Notably, OFUS offers an opportunity to improve spatiotemporal control in histotripsy. Histotripsy uses transducer to deliver low frequency (<3 MHz), short pulses (<10 cycles) of high intensity ultrasound (>20 MPa) for cavitation-based therapy to remove tissue49. Those transducers are driven under thousands of volts, suffering from the risk of dielectric breakdown. Our OFUS generated by SOAP can deliver the ultrahigh spatial control with a higher frequency, improve the temporal precision with single cycle, and provide ultrasound with high intensity by simply increasing the energy of input light without the risk of dielectric breakdown24. This niche highlights a future direction of OFUS application in ultrasound surgery with improved spatiotemporal control, minimized damage, and heat accumulation to surrounding tissues.

Notably, a larger NA of SOAP provides a tighter acoustic focus without further increasing the frequency, but makes it more vulnerable to aberrations in the skull. The application of SOAP is limited by the distortion in subjects with thicker skulls, especially in humans. Yet, by engineering the geometric surface, our SOAP can emit any desired acoustic wavefronts. This flexibility guarantees a pre-compensated optimization to minimize the aberration. Thus, in future work, one can minimize the aberration by scanning the skull and calculating the required profile of SOAP for phase compensation.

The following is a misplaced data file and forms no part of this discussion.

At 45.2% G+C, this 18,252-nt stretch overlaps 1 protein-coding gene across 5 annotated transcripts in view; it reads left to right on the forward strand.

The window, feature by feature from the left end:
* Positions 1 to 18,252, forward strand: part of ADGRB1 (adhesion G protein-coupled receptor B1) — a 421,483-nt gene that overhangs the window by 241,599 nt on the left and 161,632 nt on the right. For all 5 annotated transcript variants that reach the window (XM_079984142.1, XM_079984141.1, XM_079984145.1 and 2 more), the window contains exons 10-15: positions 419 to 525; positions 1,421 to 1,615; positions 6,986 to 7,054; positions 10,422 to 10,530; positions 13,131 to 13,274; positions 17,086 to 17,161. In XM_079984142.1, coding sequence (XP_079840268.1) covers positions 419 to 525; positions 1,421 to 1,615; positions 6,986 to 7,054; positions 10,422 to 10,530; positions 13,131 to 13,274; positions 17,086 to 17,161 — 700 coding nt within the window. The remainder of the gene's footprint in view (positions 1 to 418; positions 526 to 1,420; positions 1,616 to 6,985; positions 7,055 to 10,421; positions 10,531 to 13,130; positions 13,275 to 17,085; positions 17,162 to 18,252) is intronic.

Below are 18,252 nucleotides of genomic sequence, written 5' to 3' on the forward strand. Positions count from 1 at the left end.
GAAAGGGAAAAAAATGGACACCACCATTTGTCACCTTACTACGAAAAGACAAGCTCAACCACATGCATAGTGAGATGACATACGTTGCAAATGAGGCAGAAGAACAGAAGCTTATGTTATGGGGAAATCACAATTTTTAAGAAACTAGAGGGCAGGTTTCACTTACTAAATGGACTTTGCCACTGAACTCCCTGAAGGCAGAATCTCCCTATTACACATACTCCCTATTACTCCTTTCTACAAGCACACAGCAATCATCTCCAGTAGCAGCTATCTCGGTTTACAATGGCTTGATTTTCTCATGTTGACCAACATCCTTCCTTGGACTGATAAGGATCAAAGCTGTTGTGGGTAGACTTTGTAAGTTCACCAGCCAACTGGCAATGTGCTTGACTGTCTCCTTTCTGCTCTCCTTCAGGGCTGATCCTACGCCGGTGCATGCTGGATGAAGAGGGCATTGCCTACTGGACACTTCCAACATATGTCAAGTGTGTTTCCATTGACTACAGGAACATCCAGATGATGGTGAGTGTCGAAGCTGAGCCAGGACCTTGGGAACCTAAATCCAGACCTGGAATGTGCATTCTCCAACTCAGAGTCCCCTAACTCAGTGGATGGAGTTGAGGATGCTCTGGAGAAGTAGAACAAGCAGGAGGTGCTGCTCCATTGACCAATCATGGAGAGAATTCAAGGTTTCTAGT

In summary, OFUS offers ultrahigh precision non-invasively towards neurological research in sub-regions of a brain. Its flexibility in fabrication, high spatiotemporal resolution, and improved electromagnetic compatibility further enable clinical applications, such as ultrasound surgery, drug delivery, and pain management. This work thus underlines the potential for OFUS to be utilized as a valuable technology in neuroscience research and clinical therapies.

Materials and methods

Simulation of the ultrasound field generated by SOAP